The present study reveals that 22.76% and 5% of the AES cases were positive for JE IgM in 2011 and 2012, respectively. There was no sex predilection among the JE cases in the population of West Bengal, India. Results from a previous study in 2010 done by Sarkar et al.  on JE seropositivity in West Bengal and a similar study done in Uttar Pradesh of India in 2011 by Bhatt et al.  were comparable to our findings of 2011. Thus, it appears that although the percentages of JE positive cases were more or less stable in 2010 and in 2011, after 2011 it decreased sharply. This may be due to better awareness programs, mass vaccination, and/or simply due to natural epidemiological niche periodicity due to herd immunity. A changing epidemiological trend of flavivirus mediated diseases from JE to dengue has also been noted in recent years possibly due to increased urbanisation of the remote villages [38–40]. Cross-protection by other flaviviral diseases, namely, dengue, could be a reason for decline of the JE cases to some extent. The State Health Department of Government of West Bengal undertook mass vaccination programme against JE in several endemic districts using live attenuated JE vaccine SA-14-14-2. The significant decline of JE cases in our study in 2012 could be attributed to this as a major factor for the controlling of JE cases in the previously endemic district. However, active surveillance of JE cases is still warranted in order to be vigilant about any new genotype introduction in the endemic districts or to find out any spread into newer geographical areas.
Conflict of Interests
All the authors declared that there is no financial conflict of interests.
The authors express their heartfelt gratitude and sincere thanks to the Director of School of Tropical Medicine and officials of Public Health and Communicable Disease Department, Government of West Bengal, for their active support and cooperation. The authors are grateful to Dr. Satadal Das for critically analysing the paper. The authors also sincerely acknowledge Mr. Sujay Gupta for compilation of data and all staff of Virology Unit of CSTM.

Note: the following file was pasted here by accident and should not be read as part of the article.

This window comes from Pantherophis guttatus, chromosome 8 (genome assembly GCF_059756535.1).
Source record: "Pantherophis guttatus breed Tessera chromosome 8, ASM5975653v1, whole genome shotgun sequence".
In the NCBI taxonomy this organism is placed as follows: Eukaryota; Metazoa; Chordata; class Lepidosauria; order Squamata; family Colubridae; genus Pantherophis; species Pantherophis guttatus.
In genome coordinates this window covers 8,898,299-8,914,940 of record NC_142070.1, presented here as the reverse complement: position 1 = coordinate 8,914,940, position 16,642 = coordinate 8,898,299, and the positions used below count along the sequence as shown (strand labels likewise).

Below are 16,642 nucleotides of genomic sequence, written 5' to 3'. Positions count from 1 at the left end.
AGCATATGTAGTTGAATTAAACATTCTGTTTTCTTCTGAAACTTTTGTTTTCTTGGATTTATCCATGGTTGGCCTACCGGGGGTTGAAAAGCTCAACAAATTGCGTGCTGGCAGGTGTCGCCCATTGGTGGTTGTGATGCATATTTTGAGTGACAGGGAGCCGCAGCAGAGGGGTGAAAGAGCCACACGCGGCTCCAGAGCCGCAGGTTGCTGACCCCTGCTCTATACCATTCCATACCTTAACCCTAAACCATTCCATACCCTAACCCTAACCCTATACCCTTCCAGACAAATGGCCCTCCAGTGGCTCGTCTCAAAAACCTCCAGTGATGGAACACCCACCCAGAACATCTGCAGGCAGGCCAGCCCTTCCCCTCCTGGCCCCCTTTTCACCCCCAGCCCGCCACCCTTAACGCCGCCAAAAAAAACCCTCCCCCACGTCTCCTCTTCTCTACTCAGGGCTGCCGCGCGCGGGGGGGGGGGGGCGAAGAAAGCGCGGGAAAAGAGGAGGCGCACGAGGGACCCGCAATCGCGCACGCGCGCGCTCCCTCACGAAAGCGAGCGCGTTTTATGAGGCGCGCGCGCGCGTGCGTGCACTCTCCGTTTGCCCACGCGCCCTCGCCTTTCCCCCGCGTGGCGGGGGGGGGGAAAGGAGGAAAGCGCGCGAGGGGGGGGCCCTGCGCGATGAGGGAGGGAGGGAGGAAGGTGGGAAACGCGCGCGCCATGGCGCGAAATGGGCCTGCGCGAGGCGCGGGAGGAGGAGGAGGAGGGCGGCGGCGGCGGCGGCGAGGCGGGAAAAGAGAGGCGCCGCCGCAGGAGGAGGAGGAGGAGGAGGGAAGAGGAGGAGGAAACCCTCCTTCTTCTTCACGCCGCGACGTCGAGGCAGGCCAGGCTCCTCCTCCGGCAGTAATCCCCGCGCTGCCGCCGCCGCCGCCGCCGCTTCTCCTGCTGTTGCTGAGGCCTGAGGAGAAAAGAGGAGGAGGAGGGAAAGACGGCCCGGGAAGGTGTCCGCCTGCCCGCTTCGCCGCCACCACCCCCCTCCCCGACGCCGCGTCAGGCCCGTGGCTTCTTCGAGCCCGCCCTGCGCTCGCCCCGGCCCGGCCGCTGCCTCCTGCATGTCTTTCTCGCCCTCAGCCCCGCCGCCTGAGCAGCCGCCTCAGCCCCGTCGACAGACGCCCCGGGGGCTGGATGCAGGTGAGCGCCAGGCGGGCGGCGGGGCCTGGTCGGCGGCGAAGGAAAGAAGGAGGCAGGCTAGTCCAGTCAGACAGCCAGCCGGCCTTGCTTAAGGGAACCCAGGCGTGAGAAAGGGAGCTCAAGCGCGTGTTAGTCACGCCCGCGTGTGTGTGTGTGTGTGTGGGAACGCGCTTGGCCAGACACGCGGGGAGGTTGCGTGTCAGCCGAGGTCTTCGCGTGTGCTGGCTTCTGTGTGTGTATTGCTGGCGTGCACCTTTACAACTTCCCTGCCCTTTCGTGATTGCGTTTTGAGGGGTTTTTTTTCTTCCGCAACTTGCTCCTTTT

- B. D. Lindenbach and C. M. Rice, “Flaviviridae: the viruses and their replication,” in Field's Virology, D. M. Knipe and P. M. Howley, Eds., vol. 1, pp. 991–1041, Lippincott Williams & Wilkins, Philadelphia, Pa, USA, 4th edition, 2001.
- M. Tanaka, Y. Aira, and A. Igarashi, “Comparative nucleotide and amino acid sequences of five Japanese encephalitis virus strains isolated in Japan and China,” Tropical Medicine, vol. 33, no. 1-2, pp. 15–21, 1991.
- S. K. Anuradha, Y. A. Surekha, M. S. Sathyanarayan et al., “Epidemiological aspects of Japanese encephalitis in Bellary, Karnataka, India,” International Journal of Biological and Medical Research, vol. 2, no. 3, pp. 691–695, 2011.
- E. A. Gould, T. Solomon, and J. S. Mackenzie, “Does antiviral therapy have a role in the control of Japanese encephalitis?” Antiviral Research, vol. 78, no. 1, pp. 140–149, 2008.
- M. Diagana, P.-M. Preux, and M. Dumas, “Japanese encephalitis revisited,” Journal of the Neurological Sciences, vol. 262, no. 1-2, pp. 165–170, 2007.
- G. R. Pant, “A serological survey of pigs, horses, and ducks in Nepal for evidence of infection with Japanese encephalitis virus,” Annals of the New York Academy of Sciences, vol. 1081, pp. 124–129, 2006.
- M. Parida, P. K. Dash, N. K. Tripathi et al., “Japanese encephalitis Outbreak, India, 2005,” Emerging Infectious Diseases, vol. 12, no. 9, pp. 1427–1430, 2006.